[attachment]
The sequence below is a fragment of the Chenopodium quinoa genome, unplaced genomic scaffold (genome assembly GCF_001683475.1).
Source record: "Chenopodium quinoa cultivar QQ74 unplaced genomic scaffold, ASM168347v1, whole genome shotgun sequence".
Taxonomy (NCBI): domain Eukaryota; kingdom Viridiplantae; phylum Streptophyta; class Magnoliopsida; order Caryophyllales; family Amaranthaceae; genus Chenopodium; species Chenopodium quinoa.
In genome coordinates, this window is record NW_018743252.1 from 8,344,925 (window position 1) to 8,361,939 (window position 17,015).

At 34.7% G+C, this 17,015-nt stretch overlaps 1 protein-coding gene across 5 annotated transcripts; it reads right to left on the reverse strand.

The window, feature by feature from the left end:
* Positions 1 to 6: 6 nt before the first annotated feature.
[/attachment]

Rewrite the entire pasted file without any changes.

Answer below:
The sequence below is a fragment of the Chenopodium quinoa genome, unplaced genomic scaffold (genome assembly GCF_001683475.1).
Source record: "Chenopodium quinoa cultivar QQ74 unplaced genomic scaffold, ASM168347v1, whole genome shotgun sequence".
Taxonomy (NCBI): domain Eukaryota; kingdom Viridiplantae; phylum Streptophyta; class Magnoliopsida; order Caryophyllales; family Amaranthaceae; genus Chenopodium; species Chenopodium quinoa.
In genome coordinates, this window is record NW_018743252.1 from 8,344,925 (window position 1) to 8,361,939 (window position 17,015).

At 34.7% G+C, this 17,015-nt stretch overlaps 1 protein-coding gene across 5 annotated transcripts; it reads right to left on the reverse strand.

The window, feature by feature from the left end:
* Positions 1 to 6: 6 nt before the first annotated feature.